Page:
Sci. STKE, 22 March 2005
SEPSIS A Shocking Effect of eNOS
Nitric oxide synthase (NOS) exists in constitutively expressed isoforms (neuronal nNOS and endothelial eNOS) and an inducible isoform (iNOS) that is not apparent under basal conditions. Proinflammatory cytokines and lipopolysaccharides (LPS) stimulate the transcription of iNOS and thereby the production of nitric oxide (NO), which is involved in antibacterial defenses. Overproduction of NO, however, has been implicated in the systemic hypotension and organ failure seen in septic shock. Connelly et al., who had previously shown that eNOS facilitated macrophage production of iNOS in response to LPS, used eNOS-knockout mice to investigate the role of eNOS in a mouse model of sepsis. The hypotensive effect of LPS on mean arterial blood pressure was markedly attenuated in the eNOS knockout mice, as was the LPS-mediated increase in the plasma concentration of NO–2 and NO–3 and in the abundance of iNOS protein. LPS transiently stimulated the phosphorylation of the serine-threonine protein kinase Akt and of eNOS in cultured human umbilical vein endothelial cells (HUVECs). Similarly, LPS transiently stimulated Akt phosphorylation in bone marrow-derived macrophages (BMDMs) from both wild-type and knockout mice. Pharmacological analysis in wild-type and knockout BMDMs indicated that the phosphoinositide 3-kinase (PI3K)-Akt pathway was involved in LPS-mediated activation of eNOS and the subsequent increases in guanosine 3',5'-monophosphate (cGMP) accumulation and iNOS expression. Thus, activation of eNOS appears to play an important role in stimulating iNOS transcription in vivo and thereby in the pathogenesis of septic shock.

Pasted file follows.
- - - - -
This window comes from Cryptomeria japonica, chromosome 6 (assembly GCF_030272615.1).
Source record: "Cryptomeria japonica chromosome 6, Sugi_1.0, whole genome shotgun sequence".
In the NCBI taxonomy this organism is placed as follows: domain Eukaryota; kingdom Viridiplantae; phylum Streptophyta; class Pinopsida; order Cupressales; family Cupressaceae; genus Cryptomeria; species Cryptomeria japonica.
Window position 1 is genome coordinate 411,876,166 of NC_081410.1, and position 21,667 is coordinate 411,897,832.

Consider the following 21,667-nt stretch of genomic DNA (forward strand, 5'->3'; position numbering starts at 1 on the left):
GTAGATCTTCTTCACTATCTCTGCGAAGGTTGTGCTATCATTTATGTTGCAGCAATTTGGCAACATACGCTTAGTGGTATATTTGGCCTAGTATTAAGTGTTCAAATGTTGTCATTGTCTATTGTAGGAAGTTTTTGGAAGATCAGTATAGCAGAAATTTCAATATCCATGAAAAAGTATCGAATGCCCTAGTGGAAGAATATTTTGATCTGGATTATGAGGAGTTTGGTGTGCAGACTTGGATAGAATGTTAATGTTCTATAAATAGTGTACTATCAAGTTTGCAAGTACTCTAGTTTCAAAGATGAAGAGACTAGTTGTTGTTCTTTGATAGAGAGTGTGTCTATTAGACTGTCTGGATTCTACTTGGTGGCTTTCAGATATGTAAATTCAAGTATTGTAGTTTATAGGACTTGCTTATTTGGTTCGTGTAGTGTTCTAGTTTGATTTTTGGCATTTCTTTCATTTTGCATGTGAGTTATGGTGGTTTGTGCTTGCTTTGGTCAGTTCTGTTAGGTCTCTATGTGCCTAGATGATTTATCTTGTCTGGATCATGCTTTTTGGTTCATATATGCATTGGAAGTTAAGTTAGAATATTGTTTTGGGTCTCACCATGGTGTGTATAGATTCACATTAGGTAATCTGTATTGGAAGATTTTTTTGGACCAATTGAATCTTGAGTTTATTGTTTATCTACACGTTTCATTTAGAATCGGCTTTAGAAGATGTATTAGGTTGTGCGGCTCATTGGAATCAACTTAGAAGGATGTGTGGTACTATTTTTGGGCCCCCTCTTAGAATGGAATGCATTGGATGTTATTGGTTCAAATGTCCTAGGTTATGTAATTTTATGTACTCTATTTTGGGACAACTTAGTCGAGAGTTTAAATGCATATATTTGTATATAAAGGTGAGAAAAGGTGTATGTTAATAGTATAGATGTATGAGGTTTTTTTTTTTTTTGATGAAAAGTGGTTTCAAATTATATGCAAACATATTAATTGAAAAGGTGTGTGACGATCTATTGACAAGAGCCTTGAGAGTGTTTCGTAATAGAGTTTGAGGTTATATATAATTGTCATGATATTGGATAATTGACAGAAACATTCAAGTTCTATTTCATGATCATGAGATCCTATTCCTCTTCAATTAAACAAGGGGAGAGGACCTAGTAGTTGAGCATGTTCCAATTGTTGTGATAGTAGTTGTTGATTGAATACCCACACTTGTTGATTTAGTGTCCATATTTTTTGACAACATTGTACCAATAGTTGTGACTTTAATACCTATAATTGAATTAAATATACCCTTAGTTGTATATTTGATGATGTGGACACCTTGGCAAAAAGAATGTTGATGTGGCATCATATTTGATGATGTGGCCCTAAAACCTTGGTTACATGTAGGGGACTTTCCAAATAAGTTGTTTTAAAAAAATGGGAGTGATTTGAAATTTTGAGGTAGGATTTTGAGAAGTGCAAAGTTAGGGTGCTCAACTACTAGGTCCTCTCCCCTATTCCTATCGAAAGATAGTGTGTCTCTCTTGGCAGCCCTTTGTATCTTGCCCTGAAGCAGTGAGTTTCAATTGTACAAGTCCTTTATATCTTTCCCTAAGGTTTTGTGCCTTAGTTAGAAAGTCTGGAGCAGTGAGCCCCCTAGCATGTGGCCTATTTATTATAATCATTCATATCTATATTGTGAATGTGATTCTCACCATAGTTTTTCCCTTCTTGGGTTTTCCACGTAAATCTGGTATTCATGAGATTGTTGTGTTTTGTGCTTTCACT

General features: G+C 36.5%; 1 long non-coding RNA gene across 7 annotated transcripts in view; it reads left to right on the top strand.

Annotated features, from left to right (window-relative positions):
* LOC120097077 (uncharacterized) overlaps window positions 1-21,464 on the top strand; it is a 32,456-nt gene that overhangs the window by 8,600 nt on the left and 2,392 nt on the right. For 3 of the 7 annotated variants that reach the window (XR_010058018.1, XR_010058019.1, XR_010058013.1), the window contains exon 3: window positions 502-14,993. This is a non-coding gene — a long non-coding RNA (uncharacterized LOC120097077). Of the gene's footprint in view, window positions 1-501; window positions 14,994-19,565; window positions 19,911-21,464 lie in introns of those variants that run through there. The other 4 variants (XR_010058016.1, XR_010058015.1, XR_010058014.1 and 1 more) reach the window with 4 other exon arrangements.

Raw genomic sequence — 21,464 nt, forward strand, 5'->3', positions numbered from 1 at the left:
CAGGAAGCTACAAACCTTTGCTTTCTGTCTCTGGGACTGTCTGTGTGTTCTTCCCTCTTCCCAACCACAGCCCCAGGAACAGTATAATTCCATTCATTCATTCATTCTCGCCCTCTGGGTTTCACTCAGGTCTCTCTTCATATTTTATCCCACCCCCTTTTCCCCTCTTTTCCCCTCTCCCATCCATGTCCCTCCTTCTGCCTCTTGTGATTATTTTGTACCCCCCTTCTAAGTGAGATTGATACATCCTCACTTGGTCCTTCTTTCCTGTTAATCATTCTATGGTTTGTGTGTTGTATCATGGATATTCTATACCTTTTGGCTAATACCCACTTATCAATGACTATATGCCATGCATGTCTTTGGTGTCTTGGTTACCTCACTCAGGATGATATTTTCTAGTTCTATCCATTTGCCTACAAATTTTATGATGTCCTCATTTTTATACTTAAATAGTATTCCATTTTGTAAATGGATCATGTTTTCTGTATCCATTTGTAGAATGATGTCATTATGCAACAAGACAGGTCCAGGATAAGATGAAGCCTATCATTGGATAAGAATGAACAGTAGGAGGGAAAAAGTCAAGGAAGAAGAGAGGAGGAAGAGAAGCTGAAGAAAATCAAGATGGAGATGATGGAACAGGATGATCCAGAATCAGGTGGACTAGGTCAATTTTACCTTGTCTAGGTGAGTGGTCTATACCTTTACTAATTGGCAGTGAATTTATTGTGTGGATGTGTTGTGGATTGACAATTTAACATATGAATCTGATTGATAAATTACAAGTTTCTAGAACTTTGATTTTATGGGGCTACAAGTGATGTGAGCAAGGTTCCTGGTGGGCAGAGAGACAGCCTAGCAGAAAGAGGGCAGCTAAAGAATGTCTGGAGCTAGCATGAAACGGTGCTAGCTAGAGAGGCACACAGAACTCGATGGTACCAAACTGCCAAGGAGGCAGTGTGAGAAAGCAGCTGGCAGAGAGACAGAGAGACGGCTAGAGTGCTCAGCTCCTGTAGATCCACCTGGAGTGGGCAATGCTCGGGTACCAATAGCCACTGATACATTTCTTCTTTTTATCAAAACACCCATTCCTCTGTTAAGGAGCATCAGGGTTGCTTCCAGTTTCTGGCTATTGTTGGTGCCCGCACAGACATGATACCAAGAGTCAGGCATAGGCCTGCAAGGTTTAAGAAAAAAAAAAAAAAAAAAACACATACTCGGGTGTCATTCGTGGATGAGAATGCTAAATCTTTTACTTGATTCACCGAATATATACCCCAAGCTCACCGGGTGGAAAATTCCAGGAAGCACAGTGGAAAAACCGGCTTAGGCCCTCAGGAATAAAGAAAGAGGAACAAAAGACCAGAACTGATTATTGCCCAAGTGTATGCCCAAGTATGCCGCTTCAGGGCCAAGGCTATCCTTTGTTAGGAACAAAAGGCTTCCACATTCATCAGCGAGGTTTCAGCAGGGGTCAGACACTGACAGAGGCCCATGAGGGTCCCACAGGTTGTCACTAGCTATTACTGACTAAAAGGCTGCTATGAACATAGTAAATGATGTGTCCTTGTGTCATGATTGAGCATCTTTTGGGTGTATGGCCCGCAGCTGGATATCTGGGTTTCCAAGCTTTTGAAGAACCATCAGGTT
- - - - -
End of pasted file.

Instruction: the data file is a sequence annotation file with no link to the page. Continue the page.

Citation: A Shocking Effect of eNOS. Sci. STKE 2005, tw107 (2005).
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